What's Behind The Subway Bread Smell?

With more than 35,000 Subway franchises in the world (and close to 25,000 in the U.S.), it's hard to avoid the bread-y aroma emanating through the streets. You know the smell. It billows for a good hundred yards from seemingly strategically placed vents. It's a sweet-sour odor that doesn't smell like any other bread ever baked in an oven, but it's undeniably bread-like. I've seen children swoon at the smell. Most adults I know say it's putrid and plastic. Polly Gillespie, a New Zealand radio personality, recently mused that it smells like "little elves baking perfect treats." Some say it's the scent of Jared Fogle's soul. (I don't think that last one's meant as a compliment.)

Before we go any further on the subject, I should fully disclose that I'm a card-carrying Subway eater. I eat there about once a month. The Subway Veggie Patty sandwich is an excellent conduit for the things I love: pickles, banana peppers, ketchup and mayonnaise. The sandwich is good. It satisfies a need. The bread — I always get the wheat — doesn't really have much taste, but it keeps things together.

In researching the subject, I found long comment threads about the smell of the bread, such as this one at chow.com. There are plenty of conspiracy theories about intentional venting, about the smell being fabricated, as well as theories that it's the smell of preservatives or that it's the off-gasses from silicone trays.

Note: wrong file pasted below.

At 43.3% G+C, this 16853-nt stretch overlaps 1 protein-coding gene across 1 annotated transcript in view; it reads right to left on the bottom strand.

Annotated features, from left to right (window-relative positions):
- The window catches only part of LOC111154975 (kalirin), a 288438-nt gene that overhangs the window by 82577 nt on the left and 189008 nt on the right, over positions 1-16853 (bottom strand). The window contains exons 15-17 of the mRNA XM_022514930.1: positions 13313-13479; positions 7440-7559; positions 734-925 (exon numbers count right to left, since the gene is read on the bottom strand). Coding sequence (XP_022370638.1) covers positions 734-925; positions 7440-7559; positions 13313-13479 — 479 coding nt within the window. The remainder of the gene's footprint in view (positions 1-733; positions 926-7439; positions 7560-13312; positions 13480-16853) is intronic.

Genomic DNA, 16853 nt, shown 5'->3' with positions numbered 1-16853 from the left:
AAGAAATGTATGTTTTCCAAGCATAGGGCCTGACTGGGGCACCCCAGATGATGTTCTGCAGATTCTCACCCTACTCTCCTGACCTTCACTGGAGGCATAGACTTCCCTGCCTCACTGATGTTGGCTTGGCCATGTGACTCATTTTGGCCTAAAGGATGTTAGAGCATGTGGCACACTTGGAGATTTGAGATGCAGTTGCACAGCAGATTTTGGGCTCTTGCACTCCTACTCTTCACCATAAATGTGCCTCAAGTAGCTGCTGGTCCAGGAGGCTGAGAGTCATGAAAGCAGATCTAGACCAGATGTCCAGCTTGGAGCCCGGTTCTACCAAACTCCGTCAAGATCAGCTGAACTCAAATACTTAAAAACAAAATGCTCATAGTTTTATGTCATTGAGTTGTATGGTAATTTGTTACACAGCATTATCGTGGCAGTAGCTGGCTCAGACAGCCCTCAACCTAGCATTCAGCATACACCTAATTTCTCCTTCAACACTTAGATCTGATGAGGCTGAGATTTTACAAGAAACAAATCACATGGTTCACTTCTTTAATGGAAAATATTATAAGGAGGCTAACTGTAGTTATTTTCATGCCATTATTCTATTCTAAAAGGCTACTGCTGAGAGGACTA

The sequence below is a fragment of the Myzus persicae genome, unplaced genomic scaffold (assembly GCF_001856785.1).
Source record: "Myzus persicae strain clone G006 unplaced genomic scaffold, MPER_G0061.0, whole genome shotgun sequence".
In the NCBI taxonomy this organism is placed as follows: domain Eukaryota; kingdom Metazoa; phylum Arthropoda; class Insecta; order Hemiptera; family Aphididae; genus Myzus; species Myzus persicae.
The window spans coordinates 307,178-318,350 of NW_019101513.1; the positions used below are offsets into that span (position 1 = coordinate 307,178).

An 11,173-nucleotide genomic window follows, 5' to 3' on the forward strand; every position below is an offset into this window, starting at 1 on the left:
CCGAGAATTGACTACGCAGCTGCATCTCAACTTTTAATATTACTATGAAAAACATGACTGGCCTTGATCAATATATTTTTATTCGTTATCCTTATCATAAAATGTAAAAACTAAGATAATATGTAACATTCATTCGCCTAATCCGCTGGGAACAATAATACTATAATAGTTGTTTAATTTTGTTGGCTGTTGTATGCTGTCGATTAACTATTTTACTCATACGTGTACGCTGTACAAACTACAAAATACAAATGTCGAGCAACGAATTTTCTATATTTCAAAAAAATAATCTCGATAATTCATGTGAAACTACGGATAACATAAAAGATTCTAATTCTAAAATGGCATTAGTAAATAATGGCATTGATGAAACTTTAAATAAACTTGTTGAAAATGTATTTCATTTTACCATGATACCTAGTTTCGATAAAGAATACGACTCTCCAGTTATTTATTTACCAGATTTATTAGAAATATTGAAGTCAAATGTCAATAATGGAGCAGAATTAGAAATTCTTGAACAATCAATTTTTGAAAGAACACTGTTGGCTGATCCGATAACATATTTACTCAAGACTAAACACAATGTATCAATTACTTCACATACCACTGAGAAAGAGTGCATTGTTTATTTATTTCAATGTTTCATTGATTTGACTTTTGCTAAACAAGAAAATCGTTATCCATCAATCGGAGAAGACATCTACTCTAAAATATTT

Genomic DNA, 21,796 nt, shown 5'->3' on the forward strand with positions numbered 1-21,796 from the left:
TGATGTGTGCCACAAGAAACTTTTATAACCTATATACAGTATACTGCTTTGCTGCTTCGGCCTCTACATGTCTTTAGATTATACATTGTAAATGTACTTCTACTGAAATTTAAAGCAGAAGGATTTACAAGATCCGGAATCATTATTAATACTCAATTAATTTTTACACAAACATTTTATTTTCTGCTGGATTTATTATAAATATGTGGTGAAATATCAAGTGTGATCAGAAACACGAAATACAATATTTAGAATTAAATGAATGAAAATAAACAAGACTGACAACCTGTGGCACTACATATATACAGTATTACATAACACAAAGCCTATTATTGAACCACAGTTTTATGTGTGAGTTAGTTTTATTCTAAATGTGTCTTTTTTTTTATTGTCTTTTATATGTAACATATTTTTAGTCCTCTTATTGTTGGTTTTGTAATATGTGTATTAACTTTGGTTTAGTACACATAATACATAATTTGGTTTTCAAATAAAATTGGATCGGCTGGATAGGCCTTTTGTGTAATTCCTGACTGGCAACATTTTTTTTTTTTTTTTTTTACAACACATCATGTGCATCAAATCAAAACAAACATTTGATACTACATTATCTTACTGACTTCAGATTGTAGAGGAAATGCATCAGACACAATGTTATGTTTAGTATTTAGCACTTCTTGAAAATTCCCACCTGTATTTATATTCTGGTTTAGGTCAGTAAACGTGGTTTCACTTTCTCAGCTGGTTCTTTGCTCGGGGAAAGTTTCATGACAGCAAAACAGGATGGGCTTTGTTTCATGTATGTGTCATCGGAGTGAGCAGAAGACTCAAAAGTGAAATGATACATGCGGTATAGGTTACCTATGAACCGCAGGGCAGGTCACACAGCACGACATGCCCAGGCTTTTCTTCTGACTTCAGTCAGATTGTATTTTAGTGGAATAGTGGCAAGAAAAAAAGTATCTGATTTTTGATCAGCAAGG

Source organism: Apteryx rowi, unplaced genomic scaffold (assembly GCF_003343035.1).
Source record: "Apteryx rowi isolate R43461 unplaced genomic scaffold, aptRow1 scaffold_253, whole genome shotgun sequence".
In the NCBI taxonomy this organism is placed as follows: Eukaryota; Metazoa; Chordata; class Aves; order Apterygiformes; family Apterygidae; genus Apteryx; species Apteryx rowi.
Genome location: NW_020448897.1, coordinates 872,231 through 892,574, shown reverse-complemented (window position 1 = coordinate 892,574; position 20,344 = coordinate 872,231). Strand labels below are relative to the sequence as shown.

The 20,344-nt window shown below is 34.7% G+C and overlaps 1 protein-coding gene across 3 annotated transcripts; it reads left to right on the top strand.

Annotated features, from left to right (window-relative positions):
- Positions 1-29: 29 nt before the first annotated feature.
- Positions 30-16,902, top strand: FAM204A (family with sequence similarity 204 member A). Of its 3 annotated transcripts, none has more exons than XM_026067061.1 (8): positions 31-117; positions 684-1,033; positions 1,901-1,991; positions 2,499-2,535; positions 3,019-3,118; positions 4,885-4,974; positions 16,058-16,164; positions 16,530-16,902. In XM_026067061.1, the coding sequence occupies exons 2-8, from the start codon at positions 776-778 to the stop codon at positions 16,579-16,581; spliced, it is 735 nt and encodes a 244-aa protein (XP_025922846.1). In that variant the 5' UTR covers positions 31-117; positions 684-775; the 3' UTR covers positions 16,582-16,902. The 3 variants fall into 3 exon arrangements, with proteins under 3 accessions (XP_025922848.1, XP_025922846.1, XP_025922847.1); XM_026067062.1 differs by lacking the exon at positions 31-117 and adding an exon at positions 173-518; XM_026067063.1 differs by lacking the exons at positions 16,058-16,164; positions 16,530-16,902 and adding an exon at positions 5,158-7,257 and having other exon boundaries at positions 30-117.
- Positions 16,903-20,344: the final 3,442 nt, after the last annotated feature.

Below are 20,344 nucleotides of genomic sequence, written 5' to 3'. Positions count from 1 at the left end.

I wanted answers, not anonymous conjecture, so I called up Subway headquarters in Milford, Connecticut and spoke with Mark Christiano, Subway's "Global Baking Technologist," and the man who's ultimately responsible for the production of close to two billion loaves of bread each year.

Christiano sounds like a nice guy. And although he is understandably unwilling to reveal the total recipe of his bread mix, saying that it's "proprietary," he says the basic ingredients are yeast, flour, water and sugar. "It's your basic bread formula," Christiano says. "And some vitamins." And that does not include any preservatives, he adds.

In the U.S., the dough is made at 11 facilities that exclusively produce Subway bread. The dough is frozen and then sent to the franchises, which put it through a process of thawing before baking it. And, no, according to Christiano, the smell is not intentionally pumped outside to entice passers-by, although he says: "We are proud of the smell. Any baked product smells good. And we want you to catch that bread aroma."

I asked Christiano what makes that smell so, well, distinctive, and he said that there was no intentional plan to make it smell the way that it does, and that it's just the result of "a combination of the baking process and the percentage of different ingredients."

Although he denies that the nonstick pans have any smell — he says they've been thoroughly tested — Christiano did hint that perhaps the caramelization smell of the sugar might be a factor, and I think he's right. I bet the smell is largely due to that process, and something about the fact that the dough was once frozen. Still, there are those who loathe the smell, and so I asked Christiano to address their concerns.

"What don't they like?" he asked incredulously. I tried to fill him in. "What, that it smells funny? I'd love to talk with them. There's nothing artificial in there that they're smelling."

He just didn't get it. To him, "the fresh bread sells itself." And, in a way he's right, despite what this olfactory-offended minority might think.

How could 2 billion loaves of bread be wrong?